March 11, 2013
Because I am predominantly flawless, I have little need for introspection.
(I'll pause a moment to give you time to agree. Feel free to applaud.)
Of course there's always a slight possibility I have room for improvement, particularly if "crippling insecurities masked by faux braggadocio" is considered a flaw. So let's talk self-evaluation.
People in the working world often find themselves run over by the daily grind and unable — or unwilling — to step back and examine whether their skills line up with their careers. This is bad.
It's bad because it leads to the clichéd situation where a 50-year-old says, "I hate my job! How did I end up here?"
You ended up there, hypothetical 50-year-old, because you never took the time to honestly evaluate the things you're good at and compare them to the tasks you do at work.
Let me speak from experience before bringing in someone who really knows what he's talking about.
I always wanted to be a chemical engineer. It was what my father did, and his father. It seemed to be in my blood.
So I went to school and studied chemical engineering and, though I didn't find it terribly fascinating, got a degree and a job. All this time, I enjoyed writing. And on the occasions when I did write, many a person said to me, "Rex, you should be a writer."
I ignored that because, as previously stated, I am flawless.
Half a year into my career as an engineer, it became apparent I had made a terrible mistake. I was miserable and only marginally good at my job.
It took me a full three years before I recognized that the thing I was good at (writing) was the thing I needed to do (assuming someone would pay me).
Harvard Business School senior associate dean and management professor Robert Kaplan has seen many people go through similar experiences, career evolutions that could be sped up if people followed one rule: "Take ownership of understanding your skills."
Kaplan has an upcoming book titled "What You're Really Meant To Do," and it drives this rule home. He asserts that most people couldn't write down their strengths and weaknesses and awareness of their own flaws gets clouded by an expectation that annual reviews will catch them.
"The reason people don't improve is not because they don't want to," Kaplan said. "It's because they're not aware of the things they want to improve on. And by the time a year-end review brings something up, it's too late."
To honestly evaluate yourself, Kaplan suggests writing out a list of the skills you feel confident about — what are the things you can honestly say you do well?
Then compare that with the things you do in you job. Do they match up?
If they don't, you can begin to look at whether there's a better position for you at your company or whether your talents — and possibly your passion — might be better used elsewhere.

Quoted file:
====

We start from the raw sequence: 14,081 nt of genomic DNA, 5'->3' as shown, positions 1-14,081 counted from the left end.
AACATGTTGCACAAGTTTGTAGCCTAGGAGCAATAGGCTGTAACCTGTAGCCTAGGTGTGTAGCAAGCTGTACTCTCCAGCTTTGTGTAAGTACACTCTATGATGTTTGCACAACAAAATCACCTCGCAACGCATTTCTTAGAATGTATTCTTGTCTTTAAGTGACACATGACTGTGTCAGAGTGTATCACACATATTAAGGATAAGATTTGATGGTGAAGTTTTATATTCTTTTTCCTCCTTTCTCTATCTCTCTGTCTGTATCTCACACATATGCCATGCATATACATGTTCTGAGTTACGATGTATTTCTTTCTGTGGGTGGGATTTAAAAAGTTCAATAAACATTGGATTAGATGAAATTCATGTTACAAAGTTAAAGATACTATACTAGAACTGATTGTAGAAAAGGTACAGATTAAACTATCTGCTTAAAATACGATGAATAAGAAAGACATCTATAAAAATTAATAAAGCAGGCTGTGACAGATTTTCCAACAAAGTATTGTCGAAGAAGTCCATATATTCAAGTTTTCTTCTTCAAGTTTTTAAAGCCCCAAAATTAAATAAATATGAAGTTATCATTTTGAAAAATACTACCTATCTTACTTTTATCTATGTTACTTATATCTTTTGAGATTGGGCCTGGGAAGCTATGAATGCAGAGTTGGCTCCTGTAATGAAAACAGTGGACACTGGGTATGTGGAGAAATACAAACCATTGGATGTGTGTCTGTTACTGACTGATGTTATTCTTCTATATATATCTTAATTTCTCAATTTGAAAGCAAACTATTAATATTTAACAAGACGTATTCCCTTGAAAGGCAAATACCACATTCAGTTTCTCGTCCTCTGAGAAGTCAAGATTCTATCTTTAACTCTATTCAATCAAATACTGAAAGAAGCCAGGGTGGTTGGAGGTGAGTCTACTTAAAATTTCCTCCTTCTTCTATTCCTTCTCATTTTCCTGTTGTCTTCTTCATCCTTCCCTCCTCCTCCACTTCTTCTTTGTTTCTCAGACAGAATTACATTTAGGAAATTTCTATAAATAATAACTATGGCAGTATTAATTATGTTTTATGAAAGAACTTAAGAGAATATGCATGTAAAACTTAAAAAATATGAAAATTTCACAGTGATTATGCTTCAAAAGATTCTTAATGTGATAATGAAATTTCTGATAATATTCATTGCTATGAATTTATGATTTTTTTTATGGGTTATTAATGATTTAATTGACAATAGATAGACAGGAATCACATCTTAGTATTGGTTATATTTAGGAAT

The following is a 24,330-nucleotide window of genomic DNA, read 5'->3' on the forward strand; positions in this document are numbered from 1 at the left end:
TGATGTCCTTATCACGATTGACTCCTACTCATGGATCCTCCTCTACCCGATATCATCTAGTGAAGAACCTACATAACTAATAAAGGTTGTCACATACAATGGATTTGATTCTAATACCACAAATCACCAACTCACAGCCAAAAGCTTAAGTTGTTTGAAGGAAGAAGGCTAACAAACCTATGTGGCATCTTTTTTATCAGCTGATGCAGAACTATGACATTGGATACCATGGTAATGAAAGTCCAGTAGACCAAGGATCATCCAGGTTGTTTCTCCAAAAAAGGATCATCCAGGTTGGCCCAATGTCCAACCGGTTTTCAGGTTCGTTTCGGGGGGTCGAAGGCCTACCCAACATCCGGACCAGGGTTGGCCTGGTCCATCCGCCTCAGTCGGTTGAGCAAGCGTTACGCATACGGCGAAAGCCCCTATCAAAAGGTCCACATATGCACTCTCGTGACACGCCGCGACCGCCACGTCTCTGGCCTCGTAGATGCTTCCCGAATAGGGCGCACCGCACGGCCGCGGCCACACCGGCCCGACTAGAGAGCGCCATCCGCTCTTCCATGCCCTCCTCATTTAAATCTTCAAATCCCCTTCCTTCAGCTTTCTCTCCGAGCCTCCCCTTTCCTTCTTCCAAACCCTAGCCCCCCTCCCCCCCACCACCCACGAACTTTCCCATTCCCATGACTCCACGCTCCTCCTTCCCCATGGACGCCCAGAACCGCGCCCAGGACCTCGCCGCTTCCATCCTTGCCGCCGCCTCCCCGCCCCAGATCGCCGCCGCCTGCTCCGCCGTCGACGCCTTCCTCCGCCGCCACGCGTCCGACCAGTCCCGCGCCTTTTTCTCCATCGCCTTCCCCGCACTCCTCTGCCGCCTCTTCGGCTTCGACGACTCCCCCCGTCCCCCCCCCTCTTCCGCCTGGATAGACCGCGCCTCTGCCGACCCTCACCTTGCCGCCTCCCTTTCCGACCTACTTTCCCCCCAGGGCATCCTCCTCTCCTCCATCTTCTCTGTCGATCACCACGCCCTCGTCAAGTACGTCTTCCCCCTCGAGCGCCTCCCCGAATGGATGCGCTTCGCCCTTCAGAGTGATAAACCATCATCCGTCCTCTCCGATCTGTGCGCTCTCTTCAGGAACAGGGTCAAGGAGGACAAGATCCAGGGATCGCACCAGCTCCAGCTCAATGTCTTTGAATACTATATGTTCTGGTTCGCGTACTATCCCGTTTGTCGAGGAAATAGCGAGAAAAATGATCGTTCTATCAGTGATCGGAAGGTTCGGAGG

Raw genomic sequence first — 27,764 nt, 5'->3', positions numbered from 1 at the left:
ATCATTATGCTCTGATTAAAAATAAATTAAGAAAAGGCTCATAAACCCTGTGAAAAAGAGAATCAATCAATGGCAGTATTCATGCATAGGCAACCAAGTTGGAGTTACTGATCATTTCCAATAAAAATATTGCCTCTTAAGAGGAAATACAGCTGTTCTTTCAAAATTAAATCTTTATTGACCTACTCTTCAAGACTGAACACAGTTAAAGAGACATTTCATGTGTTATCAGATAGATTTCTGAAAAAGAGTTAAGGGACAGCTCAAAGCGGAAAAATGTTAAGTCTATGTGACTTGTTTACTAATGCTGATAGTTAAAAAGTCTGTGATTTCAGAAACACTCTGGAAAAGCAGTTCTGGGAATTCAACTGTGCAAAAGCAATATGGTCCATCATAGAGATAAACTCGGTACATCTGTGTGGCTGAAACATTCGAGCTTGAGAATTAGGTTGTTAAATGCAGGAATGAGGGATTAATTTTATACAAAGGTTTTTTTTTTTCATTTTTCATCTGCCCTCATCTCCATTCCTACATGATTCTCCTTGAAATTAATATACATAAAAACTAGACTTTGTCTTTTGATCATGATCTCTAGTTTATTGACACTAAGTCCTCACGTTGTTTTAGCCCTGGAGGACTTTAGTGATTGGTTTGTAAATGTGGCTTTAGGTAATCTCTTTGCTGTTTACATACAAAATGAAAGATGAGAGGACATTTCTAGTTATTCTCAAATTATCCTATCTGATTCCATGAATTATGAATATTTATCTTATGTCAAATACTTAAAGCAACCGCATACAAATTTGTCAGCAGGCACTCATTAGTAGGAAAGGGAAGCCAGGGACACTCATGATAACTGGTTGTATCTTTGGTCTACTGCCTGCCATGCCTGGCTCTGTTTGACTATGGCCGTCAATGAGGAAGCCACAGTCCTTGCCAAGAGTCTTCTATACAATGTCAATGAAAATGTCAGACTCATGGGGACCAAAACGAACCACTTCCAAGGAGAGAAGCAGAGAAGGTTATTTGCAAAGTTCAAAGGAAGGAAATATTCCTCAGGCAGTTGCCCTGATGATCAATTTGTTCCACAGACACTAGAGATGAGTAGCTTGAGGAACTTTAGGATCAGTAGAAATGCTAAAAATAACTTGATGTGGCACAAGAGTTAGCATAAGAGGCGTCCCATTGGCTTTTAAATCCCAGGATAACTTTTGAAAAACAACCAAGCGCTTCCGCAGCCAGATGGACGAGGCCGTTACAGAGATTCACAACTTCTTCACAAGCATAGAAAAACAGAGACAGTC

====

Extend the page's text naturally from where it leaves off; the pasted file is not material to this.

"It starts with awareness," Kaplan said. "Then you think about tactics and strategy, but you need to know what you're working with before you jump to strategy."
He encourages workers to find a coach to help them through this process. This doesn't mean going out and hiring a "life coach" or some other form of abstract self-help guru. It's a matter of finding someone at work who is willing to observe you and give honest feedback, including criticism.
And you had better be willing to take that criticism to heart. Evaluating yourself requires the confidence to absorb some blows to the ego.
"Remember, you don't need to be great at everything," Kaplan said. "You need to be sufficiently good at some things and pick your spots at what you're great at."
Once you feel you've assessed yourself, talk to your supervisor. If your job isn't lining up with your skills, there's nothing wrong with telling the boss "Hey, I feel like I can help the company more if I'm in a position that makes use of these things I'm really good at."
It might not get you anywhere, but any reasonable manager would respect your honesty and want you in a position that maximizes your talents.
The other possibility is that you find yourself, as I did, in the wrong career. Then, you need to start figuring out how to make a change, moving slowly and wisely to avoid a sudden leap that will leave you in financial peril.
It's empowering to know what you're good at and to take steps to get a job that fits.
And once you have that, you can sit back and declare yourself predominantly flawless. Even if that's a far cry from being true.
TALK TO REX: Ask workplace questions — anonymously or by name — and share stories with Rex Huppke at email@example.com, like Rex on Facebook at facebook.com/rexworkshere, and find more at chicagotribune.com/ijustworkhere.
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